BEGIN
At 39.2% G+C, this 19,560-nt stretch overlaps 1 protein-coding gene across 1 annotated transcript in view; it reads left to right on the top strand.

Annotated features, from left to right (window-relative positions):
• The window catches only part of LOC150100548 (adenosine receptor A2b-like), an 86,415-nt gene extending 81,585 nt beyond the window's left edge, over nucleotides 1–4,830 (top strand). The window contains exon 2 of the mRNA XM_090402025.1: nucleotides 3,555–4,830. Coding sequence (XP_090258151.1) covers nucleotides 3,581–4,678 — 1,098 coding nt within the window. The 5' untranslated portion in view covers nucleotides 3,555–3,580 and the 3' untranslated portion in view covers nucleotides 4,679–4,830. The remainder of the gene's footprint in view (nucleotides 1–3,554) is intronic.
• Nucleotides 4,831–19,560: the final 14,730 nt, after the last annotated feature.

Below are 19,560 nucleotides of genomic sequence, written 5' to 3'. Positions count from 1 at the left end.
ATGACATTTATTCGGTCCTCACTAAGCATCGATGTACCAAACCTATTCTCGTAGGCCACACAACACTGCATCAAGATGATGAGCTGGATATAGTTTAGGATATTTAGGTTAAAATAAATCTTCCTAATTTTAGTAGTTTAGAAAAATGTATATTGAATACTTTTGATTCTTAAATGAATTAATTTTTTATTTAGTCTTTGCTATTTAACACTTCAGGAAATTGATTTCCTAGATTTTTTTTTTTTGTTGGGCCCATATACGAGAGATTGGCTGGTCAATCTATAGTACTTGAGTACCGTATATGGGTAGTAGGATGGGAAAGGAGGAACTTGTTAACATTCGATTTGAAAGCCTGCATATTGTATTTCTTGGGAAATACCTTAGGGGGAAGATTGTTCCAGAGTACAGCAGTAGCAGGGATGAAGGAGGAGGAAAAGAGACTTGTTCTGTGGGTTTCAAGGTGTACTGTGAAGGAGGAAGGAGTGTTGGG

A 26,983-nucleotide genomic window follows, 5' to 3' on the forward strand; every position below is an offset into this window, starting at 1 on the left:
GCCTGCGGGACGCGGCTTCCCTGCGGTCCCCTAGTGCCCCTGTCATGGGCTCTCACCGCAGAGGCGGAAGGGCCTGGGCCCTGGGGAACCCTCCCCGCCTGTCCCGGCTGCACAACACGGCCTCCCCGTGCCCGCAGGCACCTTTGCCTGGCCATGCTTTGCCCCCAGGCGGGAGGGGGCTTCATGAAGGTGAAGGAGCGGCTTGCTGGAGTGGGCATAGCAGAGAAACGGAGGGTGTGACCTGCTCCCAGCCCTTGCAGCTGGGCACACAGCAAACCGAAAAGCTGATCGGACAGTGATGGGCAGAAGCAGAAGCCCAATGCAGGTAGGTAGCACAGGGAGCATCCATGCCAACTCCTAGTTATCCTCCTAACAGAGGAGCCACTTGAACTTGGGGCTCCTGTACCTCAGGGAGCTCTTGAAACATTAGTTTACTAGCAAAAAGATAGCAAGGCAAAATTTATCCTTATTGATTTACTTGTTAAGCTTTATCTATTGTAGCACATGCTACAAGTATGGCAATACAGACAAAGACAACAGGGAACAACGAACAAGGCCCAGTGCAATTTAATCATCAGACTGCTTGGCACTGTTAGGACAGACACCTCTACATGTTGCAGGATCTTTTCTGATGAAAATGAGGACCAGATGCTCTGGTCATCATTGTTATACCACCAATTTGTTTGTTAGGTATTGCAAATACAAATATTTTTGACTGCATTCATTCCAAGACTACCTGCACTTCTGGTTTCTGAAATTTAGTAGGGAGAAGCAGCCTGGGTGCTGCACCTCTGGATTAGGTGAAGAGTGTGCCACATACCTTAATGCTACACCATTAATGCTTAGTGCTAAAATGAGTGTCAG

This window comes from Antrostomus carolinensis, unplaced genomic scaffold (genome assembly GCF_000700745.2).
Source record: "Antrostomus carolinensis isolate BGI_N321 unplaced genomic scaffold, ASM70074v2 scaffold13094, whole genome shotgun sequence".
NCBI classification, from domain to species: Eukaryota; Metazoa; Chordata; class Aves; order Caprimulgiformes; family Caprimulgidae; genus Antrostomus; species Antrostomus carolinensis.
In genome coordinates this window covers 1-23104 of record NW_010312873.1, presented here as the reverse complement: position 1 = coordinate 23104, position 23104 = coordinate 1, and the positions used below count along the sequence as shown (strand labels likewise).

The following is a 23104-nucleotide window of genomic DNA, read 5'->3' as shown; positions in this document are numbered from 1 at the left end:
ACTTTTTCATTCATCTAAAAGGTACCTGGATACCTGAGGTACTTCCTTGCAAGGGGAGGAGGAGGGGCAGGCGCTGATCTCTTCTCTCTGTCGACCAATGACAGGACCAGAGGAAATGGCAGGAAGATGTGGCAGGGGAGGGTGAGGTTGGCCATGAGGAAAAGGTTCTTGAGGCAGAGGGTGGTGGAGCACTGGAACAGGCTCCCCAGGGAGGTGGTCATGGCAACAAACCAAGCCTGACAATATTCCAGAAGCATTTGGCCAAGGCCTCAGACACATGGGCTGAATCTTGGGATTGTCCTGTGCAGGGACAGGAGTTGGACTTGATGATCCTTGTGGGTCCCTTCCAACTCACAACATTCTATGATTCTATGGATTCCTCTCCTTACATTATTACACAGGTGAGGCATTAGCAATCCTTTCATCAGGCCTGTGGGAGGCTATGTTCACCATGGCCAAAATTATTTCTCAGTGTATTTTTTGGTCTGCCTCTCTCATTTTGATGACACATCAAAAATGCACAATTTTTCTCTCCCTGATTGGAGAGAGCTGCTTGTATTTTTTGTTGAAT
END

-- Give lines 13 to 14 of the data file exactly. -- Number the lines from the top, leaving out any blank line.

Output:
The following is a 23104-nucleotide window of genomic DNA, read 5'->3' as shown; positions in this document are numbered from 1 at the left end:
ACTTTTTCATTCATCTAAAAGGTACCTGGATACCTGAGGTACTTCCTTGCAAGGGGAGGAGGAGGGGCAGGCGCTGATCTCTTCTCTCTGTCGACCAATGACAGGACCAGAGGAAATGGCAGGAAGATGTGGCAGGGGAGGGTGAGGTTGGCCATGAGGAAAAGGTTCTTGAGGCAGAGGGTGGTGGAGCACTGGAACAGGCTCCCCAGGGAGGTGGTCATGGCAACAAACCAAGCCTGACAATATTCCAGAAGCATTTGGCCAAGGCCTCAGACACATGGGCTGAATCTTGGGATTGTCCTGTGCAGGGACAGGAGTTGGACTTGATGATCCTTGTGGGTCCCTTCCAACTCACAACATTCTATGATTCTATGGATTCCTCTCCTTACATTATTACACAGGTGAGGCATTAGCAATCCTTTCATCAGGCCTGTGGGAGGCTATGTTCACCATGGCCAAAATTATTTCTCAGTGTATTTTTTGGTCTGCCTCTCTCATTTTGATGACACATCAAAAATGCACAATTTTTCTCTCCCTGATTGGAGAGAGCTGCTTGTATTTTTTGTTGAAT